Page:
Yet our mortal daily bread is to sit in judgment of “bad” people, to call out those who hold “bad” beliefs, and to punish people who have done “bad” things. This is what the “good guys” do. Doing so makes us feel strong and righteous, like we are on the side of the angels.
Until it doesn’t.
“We will learn to live together, cooperate with one another, and recognize the dignity of others, or we will perish,” wrote former president Barack Obama in his 2020 memoir, A Promised Land.
The stakes for us really are that high, both personally and as a country.
It would be hard to overstate just how much some Americans have come to despise each other, at least in the abstract. In a January 2019 paper, “Lethal Mass Partisanship,” researchers asked Republicans and Democrats if they believed that members of the opposing party were “just worse for politics” or “downright evil.” More than 40 percent in each party chose “downright evil.” Twenty percent of Democrats and more than 15 percent of Republicans agreed with the statement “We’d be better off as a country if large numbers of the opposing party in the public today just died.”
Online culture often reflects and feeds the hatred opposing political factions have for each other. But even within like-minded communities, purity spirals can lead to ostracizing, bullying, shaming, and deplatforming people. When it’s at its best, social media is a revolutionary tool for much-needed accountability, as we saw with #BlackLivesMatter and #MeToo. At its worst, it imitates the warped values of our inhumane criminal justice system and confuses cruel and disproportionate retribution with accountability and justice. This behavior occurs across the political spectrum and in nonpolitical online communities.
In hindsight, it’s perversely fitting that the King of Internet Trolls became president of the United States. We were already teetering on the edge, but our public discourse indisputably took a turn for the worse when Donald Trump took up residence at 1600 Pennsylvania Avenue. The political became extrapersonal as many people started to experience serious fractures in their relationships with family, friends, co-workers, and neighbors.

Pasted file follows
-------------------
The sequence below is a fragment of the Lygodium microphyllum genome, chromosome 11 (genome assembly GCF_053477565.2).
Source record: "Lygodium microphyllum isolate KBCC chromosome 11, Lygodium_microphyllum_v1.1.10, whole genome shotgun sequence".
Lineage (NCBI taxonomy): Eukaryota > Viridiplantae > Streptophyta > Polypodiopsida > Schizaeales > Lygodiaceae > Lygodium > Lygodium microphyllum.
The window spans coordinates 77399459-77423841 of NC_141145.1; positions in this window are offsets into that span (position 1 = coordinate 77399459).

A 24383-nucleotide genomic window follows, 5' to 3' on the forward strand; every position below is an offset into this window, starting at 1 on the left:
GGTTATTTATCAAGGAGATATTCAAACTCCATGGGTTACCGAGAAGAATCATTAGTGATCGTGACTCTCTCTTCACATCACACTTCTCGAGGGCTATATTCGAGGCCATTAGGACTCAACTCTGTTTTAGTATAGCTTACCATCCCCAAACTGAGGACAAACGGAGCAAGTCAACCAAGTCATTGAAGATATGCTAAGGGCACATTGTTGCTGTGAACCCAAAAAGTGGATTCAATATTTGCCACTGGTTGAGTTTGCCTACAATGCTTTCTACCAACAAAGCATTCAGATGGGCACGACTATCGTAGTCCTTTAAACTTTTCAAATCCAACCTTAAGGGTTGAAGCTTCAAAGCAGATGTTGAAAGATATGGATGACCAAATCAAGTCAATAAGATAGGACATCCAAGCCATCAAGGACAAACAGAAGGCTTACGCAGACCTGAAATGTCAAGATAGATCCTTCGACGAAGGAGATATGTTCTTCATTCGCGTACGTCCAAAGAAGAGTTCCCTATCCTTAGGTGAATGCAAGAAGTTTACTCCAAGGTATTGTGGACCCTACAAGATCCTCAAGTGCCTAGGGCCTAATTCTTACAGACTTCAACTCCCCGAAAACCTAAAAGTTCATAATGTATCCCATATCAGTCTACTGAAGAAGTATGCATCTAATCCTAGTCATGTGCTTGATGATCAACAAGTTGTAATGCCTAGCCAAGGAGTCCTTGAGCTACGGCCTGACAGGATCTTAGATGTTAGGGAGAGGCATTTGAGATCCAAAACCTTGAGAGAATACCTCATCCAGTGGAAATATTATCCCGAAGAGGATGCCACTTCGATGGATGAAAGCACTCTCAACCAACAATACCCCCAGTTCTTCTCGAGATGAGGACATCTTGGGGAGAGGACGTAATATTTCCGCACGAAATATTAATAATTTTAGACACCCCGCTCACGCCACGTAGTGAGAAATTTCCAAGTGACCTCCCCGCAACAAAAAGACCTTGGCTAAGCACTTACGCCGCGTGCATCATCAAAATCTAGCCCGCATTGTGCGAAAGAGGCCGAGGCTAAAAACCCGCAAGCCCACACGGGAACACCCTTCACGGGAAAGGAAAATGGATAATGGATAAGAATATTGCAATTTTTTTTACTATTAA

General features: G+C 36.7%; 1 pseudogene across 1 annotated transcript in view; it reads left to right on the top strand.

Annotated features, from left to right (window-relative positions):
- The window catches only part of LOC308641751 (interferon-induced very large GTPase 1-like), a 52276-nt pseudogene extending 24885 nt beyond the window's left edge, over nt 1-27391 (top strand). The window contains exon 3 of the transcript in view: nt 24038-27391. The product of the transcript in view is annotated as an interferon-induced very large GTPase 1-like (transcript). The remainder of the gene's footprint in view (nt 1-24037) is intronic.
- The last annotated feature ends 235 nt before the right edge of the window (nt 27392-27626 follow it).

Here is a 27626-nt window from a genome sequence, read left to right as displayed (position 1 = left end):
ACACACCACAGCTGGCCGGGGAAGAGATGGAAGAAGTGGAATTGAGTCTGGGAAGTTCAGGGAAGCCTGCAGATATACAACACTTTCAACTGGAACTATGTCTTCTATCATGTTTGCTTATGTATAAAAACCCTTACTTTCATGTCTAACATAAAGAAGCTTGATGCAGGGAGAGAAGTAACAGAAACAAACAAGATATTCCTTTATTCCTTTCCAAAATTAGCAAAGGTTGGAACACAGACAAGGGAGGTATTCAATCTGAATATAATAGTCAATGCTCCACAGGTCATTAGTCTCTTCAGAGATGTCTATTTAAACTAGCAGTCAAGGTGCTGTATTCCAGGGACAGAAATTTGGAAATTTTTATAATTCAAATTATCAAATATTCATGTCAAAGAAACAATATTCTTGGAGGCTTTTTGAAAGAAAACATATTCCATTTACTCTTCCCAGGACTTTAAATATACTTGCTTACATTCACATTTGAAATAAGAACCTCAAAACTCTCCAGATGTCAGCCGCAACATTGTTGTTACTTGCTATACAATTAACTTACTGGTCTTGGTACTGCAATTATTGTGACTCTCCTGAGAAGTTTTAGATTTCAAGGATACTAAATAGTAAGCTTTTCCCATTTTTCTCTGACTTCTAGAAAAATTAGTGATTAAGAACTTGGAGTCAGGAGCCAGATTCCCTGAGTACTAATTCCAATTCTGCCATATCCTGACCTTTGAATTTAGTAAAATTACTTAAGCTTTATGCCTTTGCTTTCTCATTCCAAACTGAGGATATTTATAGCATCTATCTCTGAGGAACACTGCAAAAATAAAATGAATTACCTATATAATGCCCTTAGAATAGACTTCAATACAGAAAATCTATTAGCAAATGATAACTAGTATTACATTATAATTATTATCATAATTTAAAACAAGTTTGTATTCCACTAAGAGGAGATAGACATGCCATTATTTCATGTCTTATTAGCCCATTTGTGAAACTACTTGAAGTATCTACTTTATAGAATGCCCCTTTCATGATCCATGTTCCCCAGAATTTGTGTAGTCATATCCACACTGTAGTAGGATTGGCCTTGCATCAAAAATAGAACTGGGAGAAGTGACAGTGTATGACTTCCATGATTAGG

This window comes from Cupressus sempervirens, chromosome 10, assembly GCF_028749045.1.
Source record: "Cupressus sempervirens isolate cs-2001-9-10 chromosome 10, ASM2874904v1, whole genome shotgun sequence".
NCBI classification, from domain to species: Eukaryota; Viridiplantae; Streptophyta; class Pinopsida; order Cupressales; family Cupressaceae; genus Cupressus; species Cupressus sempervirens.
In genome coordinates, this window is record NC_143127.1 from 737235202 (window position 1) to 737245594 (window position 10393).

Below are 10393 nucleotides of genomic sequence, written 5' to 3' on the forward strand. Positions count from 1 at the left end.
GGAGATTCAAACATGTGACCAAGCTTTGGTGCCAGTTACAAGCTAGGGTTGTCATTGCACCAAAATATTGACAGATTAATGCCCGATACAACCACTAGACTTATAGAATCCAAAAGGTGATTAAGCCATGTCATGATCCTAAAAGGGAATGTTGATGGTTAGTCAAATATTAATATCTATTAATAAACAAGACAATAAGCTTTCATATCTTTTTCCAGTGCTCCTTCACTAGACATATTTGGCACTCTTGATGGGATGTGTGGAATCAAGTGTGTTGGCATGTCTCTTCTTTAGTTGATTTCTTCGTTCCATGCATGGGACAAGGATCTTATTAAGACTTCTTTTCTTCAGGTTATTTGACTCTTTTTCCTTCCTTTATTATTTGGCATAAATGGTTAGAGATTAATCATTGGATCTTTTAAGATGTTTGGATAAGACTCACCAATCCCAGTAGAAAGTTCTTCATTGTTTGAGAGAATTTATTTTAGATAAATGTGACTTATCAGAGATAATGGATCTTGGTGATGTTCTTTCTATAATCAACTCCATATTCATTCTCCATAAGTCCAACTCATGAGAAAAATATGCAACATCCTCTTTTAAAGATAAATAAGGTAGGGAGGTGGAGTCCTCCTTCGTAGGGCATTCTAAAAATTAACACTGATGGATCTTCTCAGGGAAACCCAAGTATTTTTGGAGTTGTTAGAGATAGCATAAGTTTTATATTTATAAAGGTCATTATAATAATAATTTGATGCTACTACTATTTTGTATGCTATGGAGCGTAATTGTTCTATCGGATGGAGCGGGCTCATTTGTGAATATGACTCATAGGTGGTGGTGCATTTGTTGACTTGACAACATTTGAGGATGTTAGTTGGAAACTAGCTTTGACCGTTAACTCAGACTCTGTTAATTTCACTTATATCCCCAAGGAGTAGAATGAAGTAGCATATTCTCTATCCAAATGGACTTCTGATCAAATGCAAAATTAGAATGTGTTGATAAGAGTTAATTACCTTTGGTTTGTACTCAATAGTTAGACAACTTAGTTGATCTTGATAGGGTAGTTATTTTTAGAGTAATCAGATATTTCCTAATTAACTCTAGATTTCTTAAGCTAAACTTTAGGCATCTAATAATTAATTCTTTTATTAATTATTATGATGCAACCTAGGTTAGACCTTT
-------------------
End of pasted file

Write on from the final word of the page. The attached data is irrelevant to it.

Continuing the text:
All around Washington, DC, where I live, yard signs reading hate has no home here began to crop up in 2017. Donald Trump’s name didn’t appear anywhere in the design, but the message was an obvious reference to the president and his followers. A longtime friend, a moderate Democrat who is one of the most even-tempered people I know, joked to me that at his lowest point he felt like posting a sign that read, “Hate has a home here,” giving voice to a shared rage about what Donald Trump had wrought in this country.
My friend was worn out, and so was I. Whereas I used to go on air to discuss things like health care or foreign policy, with the election of Trump, I now spent the bulk of my time having to react to the president’s latest tweet or push back against the shameless lying from an endless succession of Trump apologists. I was emotionally exhausted, frustrated, and angry a lot of the time, like so many others around me. I was hearing more and more, “I can’t live like this anymore.” The fractures were compounding, and people were finding themselves estranged from others who were important to them. If this agitation, fear, and rage had been helping anyone or any causes I cared about, perhaps it would have seemed worth it. But it wasn’t.
“Let no man pull you so low as to hate him,” Booker T. Washington once warned. Well, I went that low. And then some. On good days, I could limit my negative feelings about those who I felt were causing so much harm to mere disdain. On the worst days, I hated their guts. But feeling hate, like being unforgiving, is tantamount to drinking poison and waiting for the other person to die. It only deepened my misery.